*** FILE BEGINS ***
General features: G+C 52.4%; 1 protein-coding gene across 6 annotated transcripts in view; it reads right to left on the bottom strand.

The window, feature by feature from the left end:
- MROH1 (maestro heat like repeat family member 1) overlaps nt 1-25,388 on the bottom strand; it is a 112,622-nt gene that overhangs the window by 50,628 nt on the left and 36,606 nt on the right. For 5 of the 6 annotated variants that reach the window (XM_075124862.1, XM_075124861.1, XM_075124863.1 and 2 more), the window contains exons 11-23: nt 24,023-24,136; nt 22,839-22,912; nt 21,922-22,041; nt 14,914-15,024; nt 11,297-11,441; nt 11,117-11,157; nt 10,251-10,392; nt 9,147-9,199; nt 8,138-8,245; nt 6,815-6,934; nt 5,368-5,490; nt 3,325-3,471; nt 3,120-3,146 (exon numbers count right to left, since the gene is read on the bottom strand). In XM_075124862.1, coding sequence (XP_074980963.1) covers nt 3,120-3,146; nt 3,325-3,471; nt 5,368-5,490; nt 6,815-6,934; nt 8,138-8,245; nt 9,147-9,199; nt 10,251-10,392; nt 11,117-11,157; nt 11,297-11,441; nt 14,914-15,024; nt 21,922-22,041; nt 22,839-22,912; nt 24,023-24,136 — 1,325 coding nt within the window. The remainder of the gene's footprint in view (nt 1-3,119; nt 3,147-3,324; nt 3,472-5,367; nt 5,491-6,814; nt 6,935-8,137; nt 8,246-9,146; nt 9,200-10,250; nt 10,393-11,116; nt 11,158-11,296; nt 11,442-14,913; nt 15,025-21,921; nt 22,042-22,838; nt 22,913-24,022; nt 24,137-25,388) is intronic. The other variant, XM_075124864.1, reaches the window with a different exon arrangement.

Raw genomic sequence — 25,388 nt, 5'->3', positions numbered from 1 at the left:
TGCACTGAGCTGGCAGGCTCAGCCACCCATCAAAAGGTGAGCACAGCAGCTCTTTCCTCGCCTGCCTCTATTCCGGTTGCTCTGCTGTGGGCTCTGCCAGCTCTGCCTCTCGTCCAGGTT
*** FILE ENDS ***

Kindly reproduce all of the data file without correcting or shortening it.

General features: G+C 52.4%; 1 protein-coding gene across 6 annotated transcripts in view; it reads right to left on the bottom strand.

The window, feature by feature from the left end:
- MROH1 (maestro heat like repeat family member 1) overlaps nt 1-25,388 on the bottom strand; it is a 112,622-nt gene that overhangs the window by 50,628 nt on the left and 36,606 nt on the right. For 5 of the 6 annotated variants that reach the window (XM_075124862.1, XM_075124861.1, XM_075124863.1 and 2 more), the window contains exons 11-23: nt 24,023-24,136; nt 22,839-22,912; nt 21,922-22,041; nt 14,914-15,024; nt 11,297-11,441; nt 11,117-11,157; nt 10,251-10,392; nt 9,147-9,199; nt 8,138-8,245; nt 6,815-6,934; nt 5,368-5,490; nt 3,325-3,471; nt 3,120-3,146 (exon numbers count right to left, since the gene is read on the bottom strand). In XM_075124862.1, coding sequence (XP_074980963.1) covers nt 3,120-3,146; nt 3,325-3,471; nt 5,368-5,490; nt 6,815-6,934; nt 8,138-8,245; nt 9,147-9,199; nt 10,251-10,392; nt 11,117-11,157; nt 11,297-11,441; nt 14,914-15,024; nt 21,922-22,041; nt 22,839-22,912; nt 24,023-24,136 — 1,325 coding nt within the window. The remainder of the gene's footprint in view (nt 1-3,119; nt 3,147-3,324; nt 3,472-5,367; nt 5,491-6,814; nt 6,935-8,137; nt 8,246-9,146; nt 9,200-10,250; nt 10,393-11,116; nt 11,158-11,296; nt 11,442-14,913; nt 15,025-21,921; nt 22,042-22,838; nt 22,913-24,022; nt 24,137-25,388) is intronic. The other variant, XM_075124864.1, reaches the window with a different exon arrangement.

Raw genomic sequence — 25,388 nt, 5'->3', positions numbered from 1 at the left:
TGCACTGAGCTGGCAGGCTCAGCCACCCATCAAAAGGTGAGCACAGCAGCTCTTTCCTCGCCTGCCTCTATTCCGGTTGCTCTGCTGTGGGCTCTGCCAGCTCTGCCTCTCGTCCAGGTT